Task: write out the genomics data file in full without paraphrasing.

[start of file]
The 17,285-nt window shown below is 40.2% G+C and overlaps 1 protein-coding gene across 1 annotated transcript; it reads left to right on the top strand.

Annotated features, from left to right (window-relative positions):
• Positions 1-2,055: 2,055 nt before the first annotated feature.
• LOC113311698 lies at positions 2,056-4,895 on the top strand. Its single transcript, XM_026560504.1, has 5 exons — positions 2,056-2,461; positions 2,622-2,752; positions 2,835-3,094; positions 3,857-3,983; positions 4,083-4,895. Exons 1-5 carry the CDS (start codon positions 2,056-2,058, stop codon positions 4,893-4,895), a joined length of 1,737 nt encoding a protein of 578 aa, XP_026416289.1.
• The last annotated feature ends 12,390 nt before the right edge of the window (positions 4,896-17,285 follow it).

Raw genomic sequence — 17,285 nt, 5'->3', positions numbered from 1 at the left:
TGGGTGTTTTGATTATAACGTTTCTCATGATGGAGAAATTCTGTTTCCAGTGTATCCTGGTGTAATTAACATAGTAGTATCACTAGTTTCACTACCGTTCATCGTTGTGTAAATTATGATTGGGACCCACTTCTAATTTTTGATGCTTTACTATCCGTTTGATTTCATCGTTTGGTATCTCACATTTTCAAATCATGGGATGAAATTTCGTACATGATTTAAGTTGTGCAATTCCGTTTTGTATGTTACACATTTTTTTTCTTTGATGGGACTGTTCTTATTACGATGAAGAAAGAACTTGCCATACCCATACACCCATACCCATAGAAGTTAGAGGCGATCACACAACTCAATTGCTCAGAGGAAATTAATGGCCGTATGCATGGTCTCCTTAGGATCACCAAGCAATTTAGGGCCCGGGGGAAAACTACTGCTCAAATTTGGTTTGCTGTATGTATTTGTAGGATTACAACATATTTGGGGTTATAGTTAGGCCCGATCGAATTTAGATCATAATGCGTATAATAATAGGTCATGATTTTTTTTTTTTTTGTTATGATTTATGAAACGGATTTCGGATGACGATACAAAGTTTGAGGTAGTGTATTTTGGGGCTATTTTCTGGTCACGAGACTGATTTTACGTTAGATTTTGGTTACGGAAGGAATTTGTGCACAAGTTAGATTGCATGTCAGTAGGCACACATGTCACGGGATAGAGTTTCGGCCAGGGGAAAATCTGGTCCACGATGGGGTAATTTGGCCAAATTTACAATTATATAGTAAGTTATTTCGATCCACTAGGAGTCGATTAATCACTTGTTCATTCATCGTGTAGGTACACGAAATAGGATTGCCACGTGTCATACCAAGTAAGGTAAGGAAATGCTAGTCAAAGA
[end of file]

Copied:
The 17,285-nt window shown below is 40.2% G+C and overlaps 1 protein-coding gene across 1 annotated transcript; it reads left to right on the top strand.

Annotated features, from left to right (window-relative positions):
• Positions 1-2,055: 2,055 nt before the first annotated feature.
• LOC113311698 lies at positions 2,056-4,895 on the top strand. Its single transcript, XM_026560504.1, has 5 exons — positions 2,056-2,461; positions 2,622-2,752; positions 2,835-3,094; positions 3,857-3,983; positions 4,083-4,895. Exons 1-5 carry the CDS (start codon positions 2,056-2,058, stop codon positions 4,893-4,895), a joined length of 1,737 nt encoding a protein of 578 aa, XP_026416289.1.
• The last annotated feature ends 12,390 nt before the right edge of the window (positions 4,896-17,285 follow it).

Raw genomic sequence — 17,285 nt, 5'->3', positions numbered from 1 at the left:
TGGGTGTTTTGATTATAACGTTTCTCATGATGGAGAAATTCTGTTTCCAGTGTATCCTGGTGTAATTAACATAGTAGTATCACTAGTTTCACTACCGTTCATCGTTGTGTAAATTATGATTGGGACCCACTTCTAATTTTTGATGCTTTACTATCCGTTTGATTTCATCGTTTGGTATCTCACATTTTCAAATCATGGGATGAAATTTCGTACATGATTTAAGTTGTGCAATTCCGTTTTGTATGTTACACATTTTTTTTCTTTGATGGGACTGTTCTTATTACGATGAAGAAAGAACTTGCCATACCCATACACCCATACCCATAGAAGTTAGAGGCGATCACACAACTCAATTGCTCAGAGGAAATTAATGGCCGTATGCATGGTCTCCTTAGGATCACCAAGCAATTTAGGGCCCGGGGGAAAACTACTGCTCAAATTTGGTTTGCTGTATGTATTTGTAGGATTACAACATATTTGGGGTTATAGTTAGGCCCGATCGAATTTAGATCATAATGCGTATAATAATAGGTCATGATTTTTTTTTTTTTTGTTATGATTTATGAAACGGATTTCGGATGACGATACAAAGTTTGAGGTAGTGTATTTTGGGGCTATTTTCTGGTCACGAGACTGATTTTACGTTAGATTTTGGTTACGGAAGGAATTTGTGCACAAGTTAGATTGCATGTCAGTAGGCACACATGTCACGGGATAGAGTTTCGGCCAGGGGAAAATCTGGTCCACGATGGGGTAATTTGGCCAAATTTACAATTATATAGTAAGTTATTTCGATCCACTAGGAGTCGATTAATCACTTGTTCATTCATCGTGTAGGTACACGAAATAGGATTGCCACGTGTCATACCAAGTAAGGTAAGGAAATGCTAGTCAAAGA